Scaling Creative Solutions in Educational Leadership for Today’s Global Economy

By Roslyn Tam, special to Overdrive

Creativity, and creative problem solving, is often what separates success and failure, and making sure students in the United States are building this trait is of paramount importance for many parents and administrators. Many are getting a masters in education administration in order to change school curricula and improve the creativity of students in school, starting in the early grades but continuing well through high school and even college.

While schools budgets are being gutted, it is paramount that the educators themselves become very creative in the ways in which they teach their students and foster growth.According to the 2004 book Flight of the Creative Class, the 39 million employees working in the country’s creative sector — approximately 30 percent of the country’s working population — generated $2 trillion in wealth during 2003 alone. This is something that has caught the eye of school administrators who are looking to develop programs in order to help their students be more marketable. This number is only rising.

Creative sector jobs include business operations, computer-related work and positions related to arts and the humanities.By contrast, the service sector employed more people in 2003, 56 million, but only generated US$1.3 trillion in wealth. This sector includes food service, maintenance and personal care occupations. The manufacturing sector employed 33 million employees, and tallied up a net US$1 trillion.

Preparing students for creative jobs almost always starts in the classroom. School-sponsored competitions in creative events is one way that networks of schools can encourage large-scale support of creative thinking. One such competitive event is known as Destination ImagiNation.

In Destination ImagiNation, teams of children from a certain age range or grade are pitted against each other in a number of problem-solving events that test both creativity and teamwork. Opponents are sometimes from the same school, but more often than not are from very diverse locations. Destination ImagiNation events span 30 countries, and connects students in real time via the internet. The programming touches more than 125,000 school children around the world each academic year.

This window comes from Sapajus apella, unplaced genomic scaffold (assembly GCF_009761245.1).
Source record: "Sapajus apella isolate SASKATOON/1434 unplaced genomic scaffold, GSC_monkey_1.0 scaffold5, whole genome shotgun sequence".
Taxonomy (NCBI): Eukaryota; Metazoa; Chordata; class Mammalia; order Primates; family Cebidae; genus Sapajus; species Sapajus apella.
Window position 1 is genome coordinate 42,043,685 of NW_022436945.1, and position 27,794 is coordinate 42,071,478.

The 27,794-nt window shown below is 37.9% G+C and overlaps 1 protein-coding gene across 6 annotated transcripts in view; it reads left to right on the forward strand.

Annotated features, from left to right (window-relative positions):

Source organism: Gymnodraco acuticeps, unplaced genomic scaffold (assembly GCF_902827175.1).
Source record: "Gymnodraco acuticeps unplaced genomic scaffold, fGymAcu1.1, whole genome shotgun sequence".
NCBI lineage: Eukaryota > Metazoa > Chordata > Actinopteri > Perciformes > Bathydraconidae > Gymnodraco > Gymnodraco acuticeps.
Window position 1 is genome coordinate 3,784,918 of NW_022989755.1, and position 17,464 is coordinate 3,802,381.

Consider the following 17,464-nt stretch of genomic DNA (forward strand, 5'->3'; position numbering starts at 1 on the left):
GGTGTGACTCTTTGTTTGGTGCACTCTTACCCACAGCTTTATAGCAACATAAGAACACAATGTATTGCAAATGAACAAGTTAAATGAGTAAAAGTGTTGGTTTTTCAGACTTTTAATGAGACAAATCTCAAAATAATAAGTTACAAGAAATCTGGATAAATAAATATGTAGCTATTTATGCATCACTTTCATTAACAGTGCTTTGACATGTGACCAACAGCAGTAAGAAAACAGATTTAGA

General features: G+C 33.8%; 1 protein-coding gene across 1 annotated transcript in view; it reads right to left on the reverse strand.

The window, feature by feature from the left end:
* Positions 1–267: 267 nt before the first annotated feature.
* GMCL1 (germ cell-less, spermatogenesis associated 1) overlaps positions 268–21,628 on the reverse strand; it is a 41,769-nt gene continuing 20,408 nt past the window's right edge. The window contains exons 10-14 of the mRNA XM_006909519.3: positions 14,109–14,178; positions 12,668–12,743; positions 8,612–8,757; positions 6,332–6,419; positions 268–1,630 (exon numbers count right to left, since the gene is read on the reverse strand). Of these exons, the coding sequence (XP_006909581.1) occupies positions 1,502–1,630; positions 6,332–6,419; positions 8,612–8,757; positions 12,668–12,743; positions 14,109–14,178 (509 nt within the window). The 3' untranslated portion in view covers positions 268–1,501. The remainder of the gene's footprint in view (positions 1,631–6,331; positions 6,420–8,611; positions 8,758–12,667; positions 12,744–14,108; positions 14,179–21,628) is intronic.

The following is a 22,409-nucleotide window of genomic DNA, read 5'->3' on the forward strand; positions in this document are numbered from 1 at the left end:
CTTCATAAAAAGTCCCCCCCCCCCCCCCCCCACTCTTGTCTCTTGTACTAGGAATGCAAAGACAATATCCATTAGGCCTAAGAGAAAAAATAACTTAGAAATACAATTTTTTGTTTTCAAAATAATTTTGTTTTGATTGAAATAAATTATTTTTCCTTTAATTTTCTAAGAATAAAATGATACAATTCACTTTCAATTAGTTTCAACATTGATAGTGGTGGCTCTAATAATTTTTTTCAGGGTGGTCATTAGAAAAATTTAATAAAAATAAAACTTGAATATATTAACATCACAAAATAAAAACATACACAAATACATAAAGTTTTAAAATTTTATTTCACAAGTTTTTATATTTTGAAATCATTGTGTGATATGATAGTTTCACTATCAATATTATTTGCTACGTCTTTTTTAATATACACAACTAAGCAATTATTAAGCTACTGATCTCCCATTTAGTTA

Financial support for creative subjects in the humanities has traditionally been difficult to come by at schools. In today’s climate of budget cuts, justifying creative studies can be all the more difficult. As the benefits of creative learning become better understood, however, many schools are committing to more “outside the box” programs–even when funding is somewhat uncertain. University adoption of creative leadership modules is one major source of encouragement for secondary schools, and can help justify the need for this sort of programming.

Increasingly, many renowned institutions of higher education are making the commitment to restore arts education throughout their course offerings. Harvard University is at the forefront of this motion. In 2008, Harvard published a task force report entitled “Breaking Boundaries: Arts, Creativity and the Harvard Curriculum” that argued for the implementation of arts, performance and creativity throughout the university’s academic disciplines. The university has made good on this argument in a number of ways. Many were on display at an April 2012 Harvard arts festival, titled “Arts First.”

Arts First showcased many courses that had begun implementing more creative projects. Students of organismic and evolutionary biology had a festival of short films they had created based on class topics, for instance. A calligraphy display by students of arts and religion in Muslim cultures was also a highlight.

We live in an increasingly creative and global economy. The automation of many service sector and working class jobs means that the human element is most valuable in positions that still require original thought. Schools that teach students how to develop their senses of creativity will be the best at preparing their graduates to succeed in our ever-changing international society.

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